In short: President Trump and his closest associates are presently in the process of considering an antitrust order instructing competent government agencies to look into any possible violations of antitrust law on the part of U.S. tech giants such as Google and Facebook. A draft of the order was leaked to the press earlier this week, mandating the federal government provides the White House with suggestions on how online competition could be maintained in the long term. The order is also instructing government agencies to look into "online platform bias," one of the President's common talking points in recent months. A White House spokesperson said the draft hasn't been formally introduced to the administration's policy-making process, meaning there's a possibility the order was leaked intentionally as a way of gauging the public reaction to the thereof.
Background: President Trump publicly threatened Twitter and Google with federal investigations over the course of this summer, alleging America's largest Internet juggernaut are intentionally censoring conservative voices on their platforms. All parties named by the head of the state strongly dismissed such allegations, asserting their online services weren't designed to censor content based on political affiliations. The question of censorship may be raised next week as part of a user data privacy hearing organized by the Senate Committee on Commerce, Science, and Transportation.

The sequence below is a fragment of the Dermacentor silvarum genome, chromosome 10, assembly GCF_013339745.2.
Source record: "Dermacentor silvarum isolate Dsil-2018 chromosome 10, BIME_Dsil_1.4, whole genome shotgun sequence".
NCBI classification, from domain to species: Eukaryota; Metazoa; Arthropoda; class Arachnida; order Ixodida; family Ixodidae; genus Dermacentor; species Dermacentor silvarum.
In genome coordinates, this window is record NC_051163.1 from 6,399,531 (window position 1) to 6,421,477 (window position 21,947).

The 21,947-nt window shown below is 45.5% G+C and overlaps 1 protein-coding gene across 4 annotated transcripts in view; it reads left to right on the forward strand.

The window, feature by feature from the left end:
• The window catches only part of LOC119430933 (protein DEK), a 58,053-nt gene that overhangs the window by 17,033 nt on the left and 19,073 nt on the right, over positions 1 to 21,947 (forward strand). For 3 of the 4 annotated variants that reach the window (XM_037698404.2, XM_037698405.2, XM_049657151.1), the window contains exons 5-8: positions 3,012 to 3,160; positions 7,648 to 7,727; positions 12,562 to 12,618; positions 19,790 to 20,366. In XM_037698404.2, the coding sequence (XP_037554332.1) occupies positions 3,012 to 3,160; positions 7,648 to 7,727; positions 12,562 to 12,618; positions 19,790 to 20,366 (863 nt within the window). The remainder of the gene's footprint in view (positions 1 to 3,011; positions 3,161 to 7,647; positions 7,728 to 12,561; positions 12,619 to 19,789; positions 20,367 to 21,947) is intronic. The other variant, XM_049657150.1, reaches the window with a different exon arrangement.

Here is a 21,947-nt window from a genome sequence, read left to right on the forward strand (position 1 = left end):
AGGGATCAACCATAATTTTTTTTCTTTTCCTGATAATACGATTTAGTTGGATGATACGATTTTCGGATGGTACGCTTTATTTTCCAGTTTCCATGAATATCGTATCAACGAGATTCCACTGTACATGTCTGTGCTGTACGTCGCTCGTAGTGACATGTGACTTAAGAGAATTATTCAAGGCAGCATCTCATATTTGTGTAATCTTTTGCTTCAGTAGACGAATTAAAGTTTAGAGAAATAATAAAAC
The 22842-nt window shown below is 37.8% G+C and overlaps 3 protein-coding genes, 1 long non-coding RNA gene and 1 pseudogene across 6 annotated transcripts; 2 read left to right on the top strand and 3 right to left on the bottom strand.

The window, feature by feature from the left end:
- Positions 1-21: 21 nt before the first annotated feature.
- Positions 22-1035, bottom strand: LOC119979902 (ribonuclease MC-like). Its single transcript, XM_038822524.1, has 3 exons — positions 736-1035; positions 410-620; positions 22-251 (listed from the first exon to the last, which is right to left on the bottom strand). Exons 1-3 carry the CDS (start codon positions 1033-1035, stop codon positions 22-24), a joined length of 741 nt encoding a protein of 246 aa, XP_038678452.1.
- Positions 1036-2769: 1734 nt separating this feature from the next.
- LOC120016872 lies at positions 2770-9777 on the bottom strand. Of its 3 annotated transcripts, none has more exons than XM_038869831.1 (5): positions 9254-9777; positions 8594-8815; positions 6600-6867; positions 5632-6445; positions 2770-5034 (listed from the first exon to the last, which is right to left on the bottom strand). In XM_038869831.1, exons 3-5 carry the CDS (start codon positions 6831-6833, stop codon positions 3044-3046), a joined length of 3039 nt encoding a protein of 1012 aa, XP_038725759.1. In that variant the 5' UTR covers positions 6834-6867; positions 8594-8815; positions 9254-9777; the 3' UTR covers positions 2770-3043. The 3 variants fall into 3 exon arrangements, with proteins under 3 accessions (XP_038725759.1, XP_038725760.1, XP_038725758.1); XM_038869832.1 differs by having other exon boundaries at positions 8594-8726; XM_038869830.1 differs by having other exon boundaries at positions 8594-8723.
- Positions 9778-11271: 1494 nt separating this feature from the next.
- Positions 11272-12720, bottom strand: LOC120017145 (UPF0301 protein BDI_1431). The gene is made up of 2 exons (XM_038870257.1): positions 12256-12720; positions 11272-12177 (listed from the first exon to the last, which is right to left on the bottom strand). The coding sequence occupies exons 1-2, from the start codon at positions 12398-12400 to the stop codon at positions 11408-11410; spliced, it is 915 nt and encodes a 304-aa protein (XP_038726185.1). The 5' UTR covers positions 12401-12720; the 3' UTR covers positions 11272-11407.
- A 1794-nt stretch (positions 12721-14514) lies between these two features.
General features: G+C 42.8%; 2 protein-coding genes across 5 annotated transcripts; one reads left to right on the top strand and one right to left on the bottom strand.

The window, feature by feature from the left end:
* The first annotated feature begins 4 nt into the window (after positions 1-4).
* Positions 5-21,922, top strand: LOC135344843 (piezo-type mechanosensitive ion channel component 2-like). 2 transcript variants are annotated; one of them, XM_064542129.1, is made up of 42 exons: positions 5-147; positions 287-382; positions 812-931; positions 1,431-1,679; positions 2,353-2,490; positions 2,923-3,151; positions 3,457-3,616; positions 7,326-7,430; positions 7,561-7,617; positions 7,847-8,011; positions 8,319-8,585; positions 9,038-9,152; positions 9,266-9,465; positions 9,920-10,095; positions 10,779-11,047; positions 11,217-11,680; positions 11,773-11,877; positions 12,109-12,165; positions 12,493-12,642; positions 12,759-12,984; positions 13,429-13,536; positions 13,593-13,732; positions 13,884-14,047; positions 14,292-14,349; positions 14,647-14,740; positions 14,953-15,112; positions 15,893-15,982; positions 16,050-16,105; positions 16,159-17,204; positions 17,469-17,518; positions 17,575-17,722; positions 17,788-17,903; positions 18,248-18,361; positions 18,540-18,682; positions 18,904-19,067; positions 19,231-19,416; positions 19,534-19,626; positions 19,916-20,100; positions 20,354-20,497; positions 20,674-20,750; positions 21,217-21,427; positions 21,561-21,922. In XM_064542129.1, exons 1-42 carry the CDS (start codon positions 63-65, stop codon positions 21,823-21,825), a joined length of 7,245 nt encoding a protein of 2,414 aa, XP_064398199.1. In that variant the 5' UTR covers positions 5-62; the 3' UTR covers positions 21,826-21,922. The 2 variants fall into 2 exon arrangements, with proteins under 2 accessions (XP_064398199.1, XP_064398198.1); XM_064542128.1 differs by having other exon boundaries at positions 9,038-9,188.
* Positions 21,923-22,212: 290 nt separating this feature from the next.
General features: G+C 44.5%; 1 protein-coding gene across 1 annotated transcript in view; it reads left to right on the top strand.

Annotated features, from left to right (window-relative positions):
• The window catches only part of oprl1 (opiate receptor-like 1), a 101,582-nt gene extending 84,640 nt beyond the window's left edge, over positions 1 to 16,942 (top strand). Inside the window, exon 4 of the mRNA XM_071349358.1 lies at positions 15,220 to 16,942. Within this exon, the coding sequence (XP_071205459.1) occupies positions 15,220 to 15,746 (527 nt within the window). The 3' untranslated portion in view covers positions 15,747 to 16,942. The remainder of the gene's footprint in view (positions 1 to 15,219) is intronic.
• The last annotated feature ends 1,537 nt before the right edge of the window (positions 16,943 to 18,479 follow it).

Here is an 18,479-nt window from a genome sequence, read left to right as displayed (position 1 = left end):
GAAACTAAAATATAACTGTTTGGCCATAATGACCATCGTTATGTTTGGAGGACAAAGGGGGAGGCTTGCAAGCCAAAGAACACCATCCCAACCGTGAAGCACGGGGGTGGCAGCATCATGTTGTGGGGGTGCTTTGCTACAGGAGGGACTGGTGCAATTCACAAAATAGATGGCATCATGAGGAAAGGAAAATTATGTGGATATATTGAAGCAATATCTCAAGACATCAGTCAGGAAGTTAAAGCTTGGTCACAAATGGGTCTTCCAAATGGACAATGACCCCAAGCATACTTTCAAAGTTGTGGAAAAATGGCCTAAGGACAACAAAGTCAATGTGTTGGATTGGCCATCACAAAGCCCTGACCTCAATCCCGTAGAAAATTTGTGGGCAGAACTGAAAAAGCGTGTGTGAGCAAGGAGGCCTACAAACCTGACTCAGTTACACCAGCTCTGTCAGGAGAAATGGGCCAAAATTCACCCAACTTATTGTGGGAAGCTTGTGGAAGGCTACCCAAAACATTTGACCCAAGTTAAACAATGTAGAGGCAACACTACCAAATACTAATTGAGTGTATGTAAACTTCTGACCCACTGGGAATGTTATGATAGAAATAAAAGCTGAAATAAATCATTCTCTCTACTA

Impact: Even if Washington unquestionably prove the Silicon Valley is silencing right-leaning political views — which it completely denies doing — it's unlikely the federal government could prevent that behavior, with today's most popular social media and other Internet services being run by private companies that aren't bound by the First Amendment. The situation is significantly different on the antitrust front where legitimate concerns were raised against both Google and Facebook in recent years but with the current draft not even being on course to become an executive order (yet), the Silicon Valley likely won't have to deal with any competition probes until 2019 at the earliest.